In Japanese Buddhism, there is a similar myth centering around Gozanze Myo-O (aka Trailokyavijaya), one of the Five Wisdom Kings (a powerful group of wrathful emanations of the Five Buddhas of Wisdom, intended to represent the overcoming of passions and all threats to the Buddhist faith). In Japan, Gozanze Myo-O is the one who subjugates Maheshvara (known in Japan as Daijizaiten) and his wife Uma, thus they are depicted as trampled beneath Gozanze Myo-O’s feet in representations of him. But rather than killing Maheshvara, as Vajrapani did, Gozanze Myo-O converts him and Uma into protectors of the Buddhist faith.

A representation of Gozanze Myo-O.

The story of Maheshvara’s defeat and/or subjugation is obviously a way of illustrating the purported superiority of Buddhism next to Hinduism, and thus the superiority of the Buddhas and bodhisattvas over the Hindu pantheon of deities, but I feel that if we are to consider Shiva as a deity representing individuated consciousness, then beings like Vajrapani and Gozanze Myo-O, in the act of killing or subjugating Maheshvara, become the destroyers of individuated consciousness. This of course ties in to the fact that the goal of Buddhist practice is, ultimately, the extinction of individuated consciousness.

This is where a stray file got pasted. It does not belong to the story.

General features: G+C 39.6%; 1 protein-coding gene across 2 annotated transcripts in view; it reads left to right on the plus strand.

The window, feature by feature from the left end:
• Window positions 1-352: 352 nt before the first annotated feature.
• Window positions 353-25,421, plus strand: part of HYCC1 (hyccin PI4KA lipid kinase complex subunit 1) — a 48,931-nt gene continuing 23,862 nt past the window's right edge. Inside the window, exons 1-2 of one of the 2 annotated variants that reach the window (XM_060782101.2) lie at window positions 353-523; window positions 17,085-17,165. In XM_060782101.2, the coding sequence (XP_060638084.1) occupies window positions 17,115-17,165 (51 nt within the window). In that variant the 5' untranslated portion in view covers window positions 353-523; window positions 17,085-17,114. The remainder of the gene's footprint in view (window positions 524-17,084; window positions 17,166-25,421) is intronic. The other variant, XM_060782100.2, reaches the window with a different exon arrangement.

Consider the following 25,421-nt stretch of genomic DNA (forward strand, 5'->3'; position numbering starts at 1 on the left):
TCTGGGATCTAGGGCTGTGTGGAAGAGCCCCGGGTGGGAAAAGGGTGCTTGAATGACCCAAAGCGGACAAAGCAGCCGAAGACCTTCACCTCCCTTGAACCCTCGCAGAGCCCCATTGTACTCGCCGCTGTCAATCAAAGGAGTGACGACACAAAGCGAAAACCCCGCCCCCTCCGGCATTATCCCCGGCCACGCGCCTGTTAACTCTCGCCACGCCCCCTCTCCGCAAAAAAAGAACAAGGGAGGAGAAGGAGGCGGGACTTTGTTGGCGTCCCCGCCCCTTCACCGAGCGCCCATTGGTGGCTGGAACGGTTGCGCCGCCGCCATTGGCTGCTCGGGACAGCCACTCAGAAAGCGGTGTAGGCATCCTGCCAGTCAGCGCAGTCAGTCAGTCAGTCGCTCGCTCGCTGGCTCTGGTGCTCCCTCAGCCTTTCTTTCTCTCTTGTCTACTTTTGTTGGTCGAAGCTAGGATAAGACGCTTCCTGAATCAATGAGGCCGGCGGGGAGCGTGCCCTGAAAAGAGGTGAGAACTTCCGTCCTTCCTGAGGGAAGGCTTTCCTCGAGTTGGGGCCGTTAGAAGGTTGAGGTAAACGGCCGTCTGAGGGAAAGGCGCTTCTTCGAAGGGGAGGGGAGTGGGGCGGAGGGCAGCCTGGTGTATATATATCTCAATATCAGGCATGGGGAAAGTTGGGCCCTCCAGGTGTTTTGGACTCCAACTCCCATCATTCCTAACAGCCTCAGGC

It’s a shame too, because I don’t really look at beings like these the same way after thinking about it that way. The wrathful beings of Buddhist come across to me as expressions of powerful will and strength, so it is a shame when that becomes directed against individuated consciousness in support of religious doctrine.

May Chaos come alive?

Writing the post on the Luciferian Points of Power actually gave me another idea as well. I’ve have been reading it and so far haven’t found about the passionate, chaotic, and free life force that the information on the back has implied yet, but as I think about the idea of a passionate, chaotic, wild life force, I feel like I just want it more and more, a real investment of interest towards it coming on.